Kamala Sarup: World Health Day 2006 & HIV Crisis
World Health Day 2006 And HIV Crisis
By Kamala Sarup
Each year on April 7th, the world celebrates World Health Day. This year, the theme for World Health Day is "Working together for Health" and will be devoted to the health workforce crisis. Anti poverty wars have been fought to acquire people's good health to maintain it. Good health carries responsibilities. However, there is a chronic global shortage of health workers.
Health workforce crisis is an imminent crisis and the world came very, very close. There have been other incidents which are not so well known. The point is that with all the modern medicines, and clinics, hospitals available and the number of people working to solve the problem. How people can help Itself in 2006 to resolve the health workforce crisis? The failure to effectively medicines, the power of the local people can be at least partially unleashed as health workers and patients.
The effective health programs around the world with existing state structures. So how can concerned authorities help itself and bootstrap/leverage to the maximum effect? Rather than contest each and every move by the health workers should skillfully maneuver and this should not be difficult for work forces. This process, combined with the classic "co-relation of forces" should provide at least the outlines of responses to current and future problems.
The second half of this equation is "proof of concept". One area which could be used to good effect immediately is the ongoing difficulties in the HIV/AIDS problem. If the leadership could run the above two equations and then see whether cooperation with the people it will and it may be surprisingly effective. Are there difficulties? Of course. Can it be resolved? of course it can. So, health especially HIV/AIDS and Sex education in schools is important because such education allows the people to skate around such delicate topics as HIV/AIDS.
This is always prominently mentioned as source of huge concern as Nepal's health situation must continues increased. Will Nepal require much more health budget? Of course it will. But there are ample reserves throughout the world's very complex and well-managed international health system to accommodate such growth for the foreseeable future. Any shortfalls should be able to be made up with health programs. In short, Nepal represent a huge benefit to global health programs. The main threats that are the usual: HIV/AIDS.
People need to know more about how they can be infected, and should get tested. If they test positive for HIV, they can take steps to reduce the risk of infecting others.
In Nepal, 30 new cases of AIDS infection are detected every day. With the increase in numbers, UNAIDS has declared Nepal as the 'concentrated epidemic' region. And it is said that if the number increases at this rate, HIV/AIDS will be the major cause of death by 2010. It is a real threat and an increasing threat to development, national security, to human resources.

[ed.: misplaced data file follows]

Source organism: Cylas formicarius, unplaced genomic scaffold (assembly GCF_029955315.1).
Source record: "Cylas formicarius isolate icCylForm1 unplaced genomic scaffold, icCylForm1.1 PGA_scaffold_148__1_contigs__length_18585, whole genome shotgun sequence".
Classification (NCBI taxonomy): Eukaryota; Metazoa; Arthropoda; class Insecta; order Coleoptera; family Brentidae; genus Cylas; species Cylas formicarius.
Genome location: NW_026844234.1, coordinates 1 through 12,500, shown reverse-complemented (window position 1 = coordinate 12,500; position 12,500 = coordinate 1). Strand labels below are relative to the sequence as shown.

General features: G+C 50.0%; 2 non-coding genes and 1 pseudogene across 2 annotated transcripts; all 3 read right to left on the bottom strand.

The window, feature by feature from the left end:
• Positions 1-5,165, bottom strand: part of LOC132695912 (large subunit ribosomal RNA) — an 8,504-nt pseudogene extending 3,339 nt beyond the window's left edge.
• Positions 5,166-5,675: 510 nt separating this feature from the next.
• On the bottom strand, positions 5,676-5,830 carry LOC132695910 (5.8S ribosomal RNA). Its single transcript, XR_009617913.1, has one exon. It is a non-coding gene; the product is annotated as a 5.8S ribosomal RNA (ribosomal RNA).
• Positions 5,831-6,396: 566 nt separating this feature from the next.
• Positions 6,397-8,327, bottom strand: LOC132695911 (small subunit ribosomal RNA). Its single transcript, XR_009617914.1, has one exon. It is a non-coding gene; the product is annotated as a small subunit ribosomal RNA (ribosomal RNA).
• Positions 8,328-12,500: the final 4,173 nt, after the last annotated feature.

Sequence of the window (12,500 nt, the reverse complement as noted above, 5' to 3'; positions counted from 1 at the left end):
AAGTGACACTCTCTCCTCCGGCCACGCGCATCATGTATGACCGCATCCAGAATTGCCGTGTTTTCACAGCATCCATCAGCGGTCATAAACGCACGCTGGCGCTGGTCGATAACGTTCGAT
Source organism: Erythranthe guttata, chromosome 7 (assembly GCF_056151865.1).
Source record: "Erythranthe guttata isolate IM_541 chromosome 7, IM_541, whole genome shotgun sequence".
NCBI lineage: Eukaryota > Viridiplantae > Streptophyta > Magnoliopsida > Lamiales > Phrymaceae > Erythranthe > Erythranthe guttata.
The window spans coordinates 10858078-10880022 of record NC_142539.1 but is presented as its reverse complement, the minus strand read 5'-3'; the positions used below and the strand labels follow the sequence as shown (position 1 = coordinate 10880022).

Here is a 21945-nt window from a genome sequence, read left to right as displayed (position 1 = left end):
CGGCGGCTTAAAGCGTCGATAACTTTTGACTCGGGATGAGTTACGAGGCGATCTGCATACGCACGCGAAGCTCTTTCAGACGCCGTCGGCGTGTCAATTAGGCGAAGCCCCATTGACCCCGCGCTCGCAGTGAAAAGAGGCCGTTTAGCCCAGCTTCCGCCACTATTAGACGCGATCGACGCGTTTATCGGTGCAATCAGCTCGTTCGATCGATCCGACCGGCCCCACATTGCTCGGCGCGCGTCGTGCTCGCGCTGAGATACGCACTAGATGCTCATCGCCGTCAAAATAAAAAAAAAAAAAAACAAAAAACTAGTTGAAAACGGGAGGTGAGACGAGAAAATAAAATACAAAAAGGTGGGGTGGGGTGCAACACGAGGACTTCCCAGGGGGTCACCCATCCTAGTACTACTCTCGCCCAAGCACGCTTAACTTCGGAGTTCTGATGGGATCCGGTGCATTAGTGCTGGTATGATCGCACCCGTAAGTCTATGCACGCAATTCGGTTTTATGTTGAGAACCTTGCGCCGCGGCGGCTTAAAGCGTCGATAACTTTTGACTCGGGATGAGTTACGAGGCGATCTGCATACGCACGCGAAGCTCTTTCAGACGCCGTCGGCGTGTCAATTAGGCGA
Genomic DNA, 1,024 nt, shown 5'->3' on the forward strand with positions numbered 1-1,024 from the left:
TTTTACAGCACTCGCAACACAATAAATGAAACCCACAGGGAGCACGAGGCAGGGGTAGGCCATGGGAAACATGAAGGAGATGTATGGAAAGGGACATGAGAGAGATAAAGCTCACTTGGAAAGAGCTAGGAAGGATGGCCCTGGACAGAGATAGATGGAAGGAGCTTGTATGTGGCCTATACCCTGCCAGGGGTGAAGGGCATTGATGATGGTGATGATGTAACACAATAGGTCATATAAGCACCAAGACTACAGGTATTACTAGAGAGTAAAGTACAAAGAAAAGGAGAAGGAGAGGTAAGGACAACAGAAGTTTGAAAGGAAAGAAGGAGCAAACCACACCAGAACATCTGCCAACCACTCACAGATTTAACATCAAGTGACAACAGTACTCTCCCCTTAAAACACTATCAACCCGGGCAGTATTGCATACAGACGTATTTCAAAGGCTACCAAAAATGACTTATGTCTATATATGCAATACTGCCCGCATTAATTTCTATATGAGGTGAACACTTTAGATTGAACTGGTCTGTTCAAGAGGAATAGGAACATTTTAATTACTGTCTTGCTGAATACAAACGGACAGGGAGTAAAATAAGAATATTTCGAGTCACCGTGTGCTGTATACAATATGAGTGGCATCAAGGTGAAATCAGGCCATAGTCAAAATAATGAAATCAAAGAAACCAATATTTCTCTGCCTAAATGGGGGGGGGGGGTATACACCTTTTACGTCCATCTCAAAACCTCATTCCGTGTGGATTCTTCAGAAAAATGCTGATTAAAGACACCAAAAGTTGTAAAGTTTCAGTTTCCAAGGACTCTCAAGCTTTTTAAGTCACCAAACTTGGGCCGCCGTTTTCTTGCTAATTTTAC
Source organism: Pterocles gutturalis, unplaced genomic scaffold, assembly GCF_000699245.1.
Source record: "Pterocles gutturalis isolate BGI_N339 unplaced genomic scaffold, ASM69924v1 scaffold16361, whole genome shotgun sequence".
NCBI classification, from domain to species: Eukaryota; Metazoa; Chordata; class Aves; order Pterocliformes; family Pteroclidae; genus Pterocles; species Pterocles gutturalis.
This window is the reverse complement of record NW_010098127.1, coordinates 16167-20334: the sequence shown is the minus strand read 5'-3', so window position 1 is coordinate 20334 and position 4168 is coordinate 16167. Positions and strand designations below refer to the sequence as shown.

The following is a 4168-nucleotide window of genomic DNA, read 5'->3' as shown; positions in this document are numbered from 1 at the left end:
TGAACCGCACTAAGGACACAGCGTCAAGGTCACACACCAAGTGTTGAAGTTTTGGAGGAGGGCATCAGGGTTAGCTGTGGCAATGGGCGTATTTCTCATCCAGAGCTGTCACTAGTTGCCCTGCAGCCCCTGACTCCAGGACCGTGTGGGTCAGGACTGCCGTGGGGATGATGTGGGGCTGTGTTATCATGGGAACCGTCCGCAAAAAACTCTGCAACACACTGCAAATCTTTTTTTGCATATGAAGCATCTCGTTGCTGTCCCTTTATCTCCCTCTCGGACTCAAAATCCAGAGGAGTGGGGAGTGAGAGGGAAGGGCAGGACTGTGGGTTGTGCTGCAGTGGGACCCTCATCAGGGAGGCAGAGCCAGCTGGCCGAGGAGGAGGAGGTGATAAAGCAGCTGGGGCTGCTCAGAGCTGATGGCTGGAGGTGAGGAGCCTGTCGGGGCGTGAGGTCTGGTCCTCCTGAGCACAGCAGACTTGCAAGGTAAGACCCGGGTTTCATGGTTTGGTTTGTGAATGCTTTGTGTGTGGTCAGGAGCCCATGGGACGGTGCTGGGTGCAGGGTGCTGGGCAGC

The epidemic is eroding social networks and traditional support mechanisms as well as challenging the efficacy of legal and regulatory institutions to respond. HIV/AIDS impacts the business sector by 'increasing expenditures and reducing revenues'. Actions are urgently required to protect people from the epidemic without waiting for a higher proportion of them to be infected.
We cannot let another International health day come and go without understanding that people's health is important. Today marks an urgent occasion to mobilize what is right.
Legislation is desperately needed to curb HIV/AIDS from further spreading. HIV related program should support research initiatives designed to address these and other needs related to efforts to scale up the provision of antiretroviral therapies in developing countries.
But on the other side, because of the maoists war, health care infrastructure has been repeatedly targeted and attacked in Nepal. Secondly, violent conflict has been repeatedly shown to drive HIV/AIDS as it leads to sexual exploitation. In turn, HIV/AIDS increases the burden on fragile health structures. Thus, the initial research on the social, political and economic effects of HIV/AIDS on violent conflict in Nepal must draws a number of conclusions.
HIV/AIDS prevention and treatment should become a standard component of the community's humanitarian response to armed conflict. Voluntary counselling and testing services should be widely available. Special security measures should be put in place to protect women and girls from sexual and gender-based violence.
Political leadership in the fight against AIDS is key. While the summit in Abuja, Nigeria where African leaders pledged to devote 15 percent of their annual public spending to AIDS and other public health priorities.
Conflict also destroys the education systems that might have been able to teach prevention and slow the spread of the disease. No matter how difficult the circumstances, solutions to this crisis must be worked out at local, national and international levels.